City Lovers by Nadine Gordimer, 1975
The magic trick:
Souring the would-be perfect rebel romance with racism
“City Lovers” rails against Apartheid in South Africa with a story of drama and heartbreak. An Austrian geologist engages in an illegal romance with a so-called colored woman from Johannesburg. It’s absurd and awful that their relationship is illegal, of course, and this puts the geologist on the right side of the story’s moral compass. But even here the racism is ugly. He is initially attracted to the woman because she “was rather small and finely made for one of them.” The gleam of heroism begins to fade, doesn’t it? The entire society is broken. And that’s quite a trick on Gordimer’s part.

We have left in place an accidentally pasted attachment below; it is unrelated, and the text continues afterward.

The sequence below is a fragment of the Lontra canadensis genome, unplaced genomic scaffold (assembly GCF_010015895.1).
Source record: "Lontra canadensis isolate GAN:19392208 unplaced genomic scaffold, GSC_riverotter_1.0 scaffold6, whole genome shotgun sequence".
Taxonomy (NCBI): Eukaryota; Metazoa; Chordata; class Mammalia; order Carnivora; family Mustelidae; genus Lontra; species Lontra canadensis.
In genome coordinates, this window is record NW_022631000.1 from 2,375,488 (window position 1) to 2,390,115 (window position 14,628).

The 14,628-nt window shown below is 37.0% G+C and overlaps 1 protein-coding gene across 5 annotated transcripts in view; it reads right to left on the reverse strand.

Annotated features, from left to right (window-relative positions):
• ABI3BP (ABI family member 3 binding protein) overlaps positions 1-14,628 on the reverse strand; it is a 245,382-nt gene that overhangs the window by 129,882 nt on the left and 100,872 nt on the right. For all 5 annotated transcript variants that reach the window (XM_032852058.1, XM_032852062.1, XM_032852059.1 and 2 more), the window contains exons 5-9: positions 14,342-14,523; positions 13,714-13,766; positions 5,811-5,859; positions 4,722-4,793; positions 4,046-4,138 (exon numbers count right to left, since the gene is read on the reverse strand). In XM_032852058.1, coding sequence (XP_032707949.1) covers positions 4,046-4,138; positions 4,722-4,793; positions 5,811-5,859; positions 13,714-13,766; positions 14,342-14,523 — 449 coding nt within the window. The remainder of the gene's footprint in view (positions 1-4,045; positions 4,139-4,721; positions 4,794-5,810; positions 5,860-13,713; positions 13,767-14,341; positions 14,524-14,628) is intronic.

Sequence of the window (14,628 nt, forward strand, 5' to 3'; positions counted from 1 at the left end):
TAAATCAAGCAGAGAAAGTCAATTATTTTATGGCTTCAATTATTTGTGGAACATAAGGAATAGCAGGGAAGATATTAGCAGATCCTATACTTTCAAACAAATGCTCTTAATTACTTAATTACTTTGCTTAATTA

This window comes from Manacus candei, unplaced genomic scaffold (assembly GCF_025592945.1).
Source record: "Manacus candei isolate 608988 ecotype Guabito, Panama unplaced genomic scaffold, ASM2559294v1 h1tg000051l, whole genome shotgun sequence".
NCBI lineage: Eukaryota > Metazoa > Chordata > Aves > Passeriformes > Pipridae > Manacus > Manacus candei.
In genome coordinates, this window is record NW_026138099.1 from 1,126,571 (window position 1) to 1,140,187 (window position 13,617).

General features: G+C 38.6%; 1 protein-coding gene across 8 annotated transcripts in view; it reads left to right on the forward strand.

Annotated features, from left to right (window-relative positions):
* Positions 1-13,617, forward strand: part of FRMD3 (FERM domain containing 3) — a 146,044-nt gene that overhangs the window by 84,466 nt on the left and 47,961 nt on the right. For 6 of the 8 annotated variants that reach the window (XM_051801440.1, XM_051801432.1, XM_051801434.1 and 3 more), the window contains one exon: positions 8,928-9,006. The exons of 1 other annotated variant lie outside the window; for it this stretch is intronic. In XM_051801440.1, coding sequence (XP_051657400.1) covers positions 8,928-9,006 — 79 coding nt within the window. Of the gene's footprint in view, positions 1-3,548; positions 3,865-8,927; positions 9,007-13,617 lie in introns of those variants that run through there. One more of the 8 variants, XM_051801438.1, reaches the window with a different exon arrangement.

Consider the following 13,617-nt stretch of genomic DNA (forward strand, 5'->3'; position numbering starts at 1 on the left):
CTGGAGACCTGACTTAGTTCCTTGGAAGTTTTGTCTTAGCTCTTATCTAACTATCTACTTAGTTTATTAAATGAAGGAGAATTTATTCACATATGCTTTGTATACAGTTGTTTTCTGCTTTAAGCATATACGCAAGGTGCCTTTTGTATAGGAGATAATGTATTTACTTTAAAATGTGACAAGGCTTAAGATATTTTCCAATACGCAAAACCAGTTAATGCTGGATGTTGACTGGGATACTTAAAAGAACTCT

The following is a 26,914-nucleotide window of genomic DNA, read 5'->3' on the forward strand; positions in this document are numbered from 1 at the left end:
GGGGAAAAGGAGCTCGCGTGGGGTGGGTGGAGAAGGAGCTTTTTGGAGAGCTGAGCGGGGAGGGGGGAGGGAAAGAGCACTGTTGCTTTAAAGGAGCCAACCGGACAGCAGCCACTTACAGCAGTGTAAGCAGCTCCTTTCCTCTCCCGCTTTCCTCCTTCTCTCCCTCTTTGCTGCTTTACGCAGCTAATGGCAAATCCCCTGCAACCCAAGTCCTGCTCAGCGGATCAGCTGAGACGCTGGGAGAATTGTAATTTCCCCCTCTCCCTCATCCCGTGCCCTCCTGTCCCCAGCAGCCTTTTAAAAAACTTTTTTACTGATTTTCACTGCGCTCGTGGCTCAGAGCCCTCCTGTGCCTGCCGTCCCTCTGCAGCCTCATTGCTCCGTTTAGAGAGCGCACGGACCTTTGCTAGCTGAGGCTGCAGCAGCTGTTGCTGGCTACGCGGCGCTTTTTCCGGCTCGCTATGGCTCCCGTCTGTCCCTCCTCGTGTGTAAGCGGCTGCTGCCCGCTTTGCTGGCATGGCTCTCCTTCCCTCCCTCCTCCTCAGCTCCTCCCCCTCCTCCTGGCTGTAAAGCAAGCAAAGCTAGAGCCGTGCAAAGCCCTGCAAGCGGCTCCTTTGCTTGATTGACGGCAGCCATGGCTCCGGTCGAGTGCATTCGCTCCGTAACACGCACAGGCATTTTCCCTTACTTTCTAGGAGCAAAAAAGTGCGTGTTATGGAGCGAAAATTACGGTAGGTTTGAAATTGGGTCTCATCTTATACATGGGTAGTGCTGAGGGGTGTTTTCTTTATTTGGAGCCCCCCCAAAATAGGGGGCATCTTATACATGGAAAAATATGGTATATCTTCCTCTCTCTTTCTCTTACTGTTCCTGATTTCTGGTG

He arrived back in town just before nightfall on Friday and was on the way from his car to his flat, arms full filled with briefcase, suitcase and two canvas bags when someone stopped him by standing timidly in his path. He was about to dodge round unseeingly on the pavement but she spoke. “We got the blades in now. I didn’t see you in the shop this week, but I kept some for when you come, so…”
He recognized her. He had never seen her outdoors before and she was wearing a coat. She was rather small and finely made for one of them. The coat was skimpy, but she did not show a typical big backside. The cold brought a graining of warm color to her cheekbones, beneath which her very small face was quite delicately hollowed. Her skin was smooth, the subdued satiny color of some yellow wood.
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